By Brice Polender
After the year’s first two Major champions were first time winners, including a long awaited breakthrough from Dustin Johnson, it should have come as no surprise that Henrik Stenson, one of the Tour’s best players to not have won a Major broke through in emphatic fashion. We’ve always known Stenson had limitless talent, and he showed it by shooting the lowest score ever at The Open Championship, tying Jason Day’s 20 under at the 2015 PGA Championship for lowest Major total ever in relation to par. 2016 is shaping up to not only be the year of new time Major champions, but it is becoming a year where monkeys are being chucked off the backs of the most accomplished players to still be lacking Majors. If 2016 is to be the definitive year where the game’s most tortured greats finally break through to win that elusive Major title, then there is no doubt who should be the man to win the year’s final Major in the PGA Championship.
Sergio Garcia has now come to be synonymous with the title of “Best Golfer without a Major”. When Sergio first emerged on the scene at the turn of the millennium, many experts believed he would be the one to go head to head with Tiger for years and years to come and win numerous Majors in the process. But Tiger asserted his dominance, and as he began to rack up Major victories, the pressure of expectation mounted on Sergio. Despite consistently remaining one of the world’s best players, Sergio has continued to receive grief on the topic of having no Major championships to his name and has even described himself as an “unlucky golfer” in trying to explain why he has not broken through. And unlucky is not an unfair analysis for a man who lipped out on an eight footer that would have given him the 2007 Open Championship before losing in a playoff by one stroke to Padraig Harrington.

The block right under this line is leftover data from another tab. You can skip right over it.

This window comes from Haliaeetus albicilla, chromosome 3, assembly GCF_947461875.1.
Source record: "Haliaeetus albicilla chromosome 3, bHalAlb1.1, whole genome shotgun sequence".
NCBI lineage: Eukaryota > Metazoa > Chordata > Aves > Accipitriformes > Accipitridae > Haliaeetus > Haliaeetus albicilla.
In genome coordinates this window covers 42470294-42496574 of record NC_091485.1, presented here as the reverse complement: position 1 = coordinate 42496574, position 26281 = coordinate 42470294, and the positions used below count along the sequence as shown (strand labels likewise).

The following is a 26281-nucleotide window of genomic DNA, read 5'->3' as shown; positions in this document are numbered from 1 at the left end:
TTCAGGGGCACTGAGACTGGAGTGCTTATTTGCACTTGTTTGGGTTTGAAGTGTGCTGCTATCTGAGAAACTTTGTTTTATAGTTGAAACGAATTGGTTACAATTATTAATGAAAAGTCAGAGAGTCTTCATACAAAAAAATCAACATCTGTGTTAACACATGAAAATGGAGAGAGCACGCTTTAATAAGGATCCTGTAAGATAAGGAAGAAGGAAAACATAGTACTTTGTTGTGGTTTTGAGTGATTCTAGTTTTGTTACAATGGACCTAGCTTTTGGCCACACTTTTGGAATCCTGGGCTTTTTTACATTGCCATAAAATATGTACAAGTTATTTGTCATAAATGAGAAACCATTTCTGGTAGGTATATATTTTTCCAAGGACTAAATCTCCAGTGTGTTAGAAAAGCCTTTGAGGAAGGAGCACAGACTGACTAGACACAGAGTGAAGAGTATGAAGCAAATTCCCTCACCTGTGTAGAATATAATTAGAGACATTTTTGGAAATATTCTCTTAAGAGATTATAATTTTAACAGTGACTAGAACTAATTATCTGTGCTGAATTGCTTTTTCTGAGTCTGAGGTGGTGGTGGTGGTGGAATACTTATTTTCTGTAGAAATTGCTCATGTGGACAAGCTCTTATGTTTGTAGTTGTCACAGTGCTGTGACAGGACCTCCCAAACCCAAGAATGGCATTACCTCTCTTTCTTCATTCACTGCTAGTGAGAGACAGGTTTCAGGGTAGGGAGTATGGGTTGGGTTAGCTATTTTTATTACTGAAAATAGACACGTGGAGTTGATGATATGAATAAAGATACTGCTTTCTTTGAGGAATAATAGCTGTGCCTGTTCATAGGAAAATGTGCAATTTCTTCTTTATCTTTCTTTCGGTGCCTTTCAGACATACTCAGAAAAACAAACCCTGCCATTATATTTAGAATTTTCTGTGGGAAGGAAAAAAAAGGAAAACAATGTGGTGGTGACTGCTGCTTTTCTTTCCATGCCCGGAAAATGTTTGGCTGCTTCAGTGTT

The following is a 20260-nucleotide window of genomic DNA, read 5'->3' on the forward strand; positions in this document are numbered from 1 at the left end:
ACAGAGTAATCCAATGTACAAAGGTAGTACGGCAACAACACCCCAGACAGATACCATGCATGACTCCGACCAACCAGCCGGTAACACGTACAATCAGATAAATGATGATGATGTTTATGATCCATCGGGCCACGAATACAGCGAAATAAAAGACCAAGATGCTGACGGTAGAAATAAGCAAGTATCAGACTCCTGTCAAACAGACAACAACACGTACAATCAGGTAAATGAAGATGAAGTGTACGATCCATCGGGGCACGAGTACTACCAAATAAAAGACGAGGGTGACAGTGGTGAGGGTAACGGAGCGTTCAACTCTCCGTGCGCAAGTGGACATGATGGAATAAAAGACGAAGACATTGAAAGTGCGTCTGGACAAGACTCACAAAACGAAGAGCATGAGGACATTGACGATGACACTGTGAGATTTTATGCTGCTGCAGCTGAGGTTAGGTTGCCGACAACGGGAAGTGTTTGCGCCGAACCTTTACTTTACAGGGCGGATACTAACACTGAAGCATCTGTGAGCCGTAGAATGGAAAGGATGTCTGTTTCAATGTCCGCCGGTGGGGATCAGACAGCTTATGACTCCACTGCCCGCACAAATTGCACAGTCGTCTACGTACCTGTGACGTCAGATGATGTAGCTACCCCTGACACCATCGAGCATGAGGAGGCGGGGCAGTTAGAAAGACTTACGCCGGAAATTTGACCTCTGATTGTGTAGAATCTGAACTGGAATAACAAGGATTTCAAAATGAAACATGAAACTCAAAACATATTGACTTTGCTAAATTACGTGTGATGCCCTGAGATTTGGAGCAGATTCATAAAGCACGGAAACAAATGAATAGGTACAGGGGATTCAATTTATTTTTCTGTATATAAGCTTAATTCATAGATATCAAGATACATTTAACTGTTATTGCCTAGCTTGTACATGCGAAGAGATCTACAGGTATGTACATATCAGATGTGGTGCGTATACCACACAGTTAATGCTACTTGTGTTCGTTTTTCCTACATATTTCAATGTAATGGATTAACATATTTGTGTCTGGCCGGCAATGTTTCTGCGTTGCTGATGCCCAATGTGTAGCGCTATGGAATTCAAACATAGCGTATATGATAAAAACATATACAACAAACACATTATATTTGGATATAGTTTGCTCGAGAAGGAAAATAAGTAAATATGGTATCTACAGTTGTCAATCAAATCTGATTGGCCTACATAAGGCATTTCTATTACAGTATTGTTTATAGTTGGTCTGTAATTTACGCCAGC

If luck has truly been the force keeping El Niño from winning his first Major championship, then perhaps destiny will be the other mystical force that will lead him to finally get over the hump. There would be no better feel good story than if Sergio could finally break through by winning at Baltusrol to end what would be the most feel good year in golf history. His career is Hall of Fame worthy even without a Major, as he has finished top seventeen in the year-end Official World Golf Rankings fifteen times in his career. Twelve of those years were top twelve finishes, seven of those years were top ten finishes, and three of those years were top five finishes. Most notably, in 2008, Sergio finished ranked number two in the World in addition to winning the Players Championship.
Yes, Sergio has had a great career, but aside from the sentimental reasoning, why is now the time that he will finally break through? As we saw was the recipe for Jason Day and Dustin Johnson in their breakthrough wins, putting one’s self into contention often will result in an eventual breakthrough. And as the tenth ranked player in the world and the second highest without a major (trailing only seventh ranked Rickie Fowler), Sergio has quietly been doing just that. He is currently on the longest streak of his career in made cuts at Major championships as he now stands at ten in a row. Perhaps even more telling than this streak are Sergio’s tied for fifth finishes in this year’s two most recent majors. With an already successful career and strong play fueling Sergio this year, Baltusrol is the place where El Niño can rid himself of the monkey on his back and lift the Wanamaker Trophy. If luck (or lack thereof) was what prevented Sergio’s putt from going in to win the 2007 Open Championship, then destiny is what will elevate him above his past disappointments and crown him a Major champion.